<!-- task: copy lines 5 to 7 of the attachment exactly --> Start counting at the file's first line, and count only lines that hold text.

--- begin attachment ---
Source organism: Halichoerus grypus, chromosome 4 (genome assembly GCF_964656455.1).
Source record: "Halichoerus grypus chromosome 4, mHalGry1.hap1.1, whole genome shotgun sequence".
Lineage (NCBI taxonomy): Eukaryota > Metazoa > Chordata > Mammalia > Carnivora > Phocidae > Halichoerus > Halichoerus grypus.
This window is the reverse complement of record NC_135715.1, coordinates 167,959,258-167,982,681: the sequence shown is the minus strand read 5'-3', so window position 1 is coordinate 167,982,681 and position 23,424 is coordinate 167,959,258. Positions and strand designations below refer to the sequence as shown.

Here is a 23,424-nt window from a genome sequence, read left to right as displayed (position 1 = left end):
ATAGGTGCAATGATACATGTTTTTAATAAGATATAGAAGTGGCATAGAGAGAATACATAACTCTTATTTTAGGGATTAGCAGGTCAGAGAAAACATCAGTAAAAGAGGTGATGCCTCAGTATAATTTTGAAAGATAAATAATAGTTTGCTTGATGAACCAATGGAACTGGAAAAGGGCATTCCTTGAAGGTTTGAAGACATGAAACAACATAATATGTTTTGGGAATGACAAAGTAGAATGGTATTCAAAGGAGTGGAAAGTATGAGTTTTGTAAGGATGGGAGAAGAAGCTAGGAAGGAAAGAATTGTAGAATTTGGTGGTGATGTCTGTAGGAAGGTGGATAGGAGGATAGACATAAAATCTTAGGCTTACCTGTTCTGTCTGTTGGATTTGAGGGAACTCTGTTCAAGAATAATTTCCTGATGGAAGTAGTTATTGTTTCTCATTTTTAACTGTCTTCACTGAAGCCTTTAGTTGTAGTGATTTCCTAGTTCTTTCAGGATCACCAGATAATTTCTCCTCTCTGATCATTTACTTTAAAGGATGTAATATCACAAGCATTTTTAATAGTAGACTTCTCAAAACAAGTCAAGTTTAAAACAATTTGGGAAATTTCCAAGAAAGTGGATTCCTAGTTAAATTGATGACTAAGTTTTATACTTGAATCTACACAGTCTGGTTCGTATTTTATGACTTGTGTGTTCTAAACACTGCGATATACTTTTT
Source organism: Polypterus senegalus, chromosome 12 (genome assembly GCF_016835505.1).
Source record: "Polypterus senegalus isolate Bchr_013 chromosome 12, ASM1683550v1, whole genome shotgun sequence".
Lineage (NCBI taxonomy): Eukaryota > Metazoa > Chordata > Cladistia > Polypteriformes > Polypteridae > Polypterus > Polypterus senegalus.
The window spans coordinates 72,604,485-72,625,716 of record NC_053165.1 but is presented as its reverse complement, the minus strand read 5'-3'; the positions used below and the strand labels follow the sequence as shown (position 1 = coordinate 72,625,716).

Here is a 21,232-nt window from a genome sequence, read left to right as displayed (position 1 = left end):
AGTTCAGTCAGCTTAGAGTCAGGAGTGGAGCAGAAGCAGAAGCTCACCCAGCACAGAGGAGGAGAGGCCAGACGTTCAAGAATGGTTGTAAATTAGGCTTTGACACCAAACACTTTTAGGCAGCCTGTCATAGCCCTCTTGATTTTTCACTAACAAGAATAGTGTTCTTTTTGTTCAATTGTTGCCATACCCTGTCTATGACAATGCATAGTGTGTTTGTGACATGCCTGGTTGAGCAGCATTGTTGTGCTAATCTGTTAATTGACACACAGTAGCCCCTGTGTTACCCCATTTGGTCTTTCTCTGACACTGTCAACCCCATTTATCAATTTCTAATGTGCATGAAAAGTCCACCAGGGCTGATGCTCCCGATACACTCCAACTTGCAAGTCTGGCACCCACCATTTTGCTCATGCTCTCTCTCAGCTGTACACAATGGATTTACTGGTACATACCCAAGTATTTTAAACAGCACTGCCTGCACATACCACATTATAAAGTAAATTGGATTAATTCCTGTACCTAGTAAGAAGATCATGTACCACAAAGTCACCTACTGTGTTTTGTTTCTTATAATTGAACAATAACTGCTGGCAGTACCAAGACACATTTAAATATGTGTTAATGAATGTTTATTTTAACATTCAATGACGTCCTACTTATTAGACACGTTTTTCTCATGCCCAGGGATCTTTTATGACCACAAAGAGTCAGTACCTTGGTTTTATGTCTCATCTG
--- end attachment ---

Here is a 23,424-nt window from a genome sequence, read left to right as displayed (position 1 = left end):
ATAGGTGCAATGATACATGTTTTTAATAAGATATAGAAGTGGCATAGAGAGAATACATAACTCTTATTTTAGGGATTAGCAGGTCAGAGAAAACATCAGTAAAAGAGGTGATGCCTCAGTATAATTTTGAAAGATAAATAATAGTTTGCTTGATGAACCAATGGAACTGGAAAAGGGCATTCCTTGAAGGTTTGAAGACATGAAACAACATAATATGTTTTGGGAATGACAAAGTAGAATGGTATTCAAAGGAGTGGAAAGTATGAGTTTTGTAAGGATGGGAGAAGAAGCTAGGAAGGAAAGAATTGTAGAATTTGGTGGTGATGTCTGTAGGAAGGTGGATAGGAGGATAGACATAAAATCTTAGGCTTACCTGTTCTGTCTGTTGGATTTGAGGGAACTCTGTTCAAGAATAATTTCCTGATGGAAGTAGTTATTGTTTCTCATTTTTAACTGTCTTCACTGAAGCCTTTAGTTGTAGTGATTTCCTAGTTCTTTCAGGATCACCAGATAATTTCTCCTCTCTGATCATTTACTTTAAAGGATGTAATATCACAAGCATTTTTAATAGTAGACTTCTCAAAACAAGTCAAGTTTAAAACAATTTGGGAAATTTCCAAGAAAGTGGATTCCTAGTTAAATTGATGACTAAGTTTTATACTTGAATCTACACAGTCTGGTTCGTATTTTATGACTTGTGTGTTCTAAACACTGCGATATACTTTTT
Source organism: Polypterus senegalus, chromosome 12 (genome assembly GCF_016835505.1).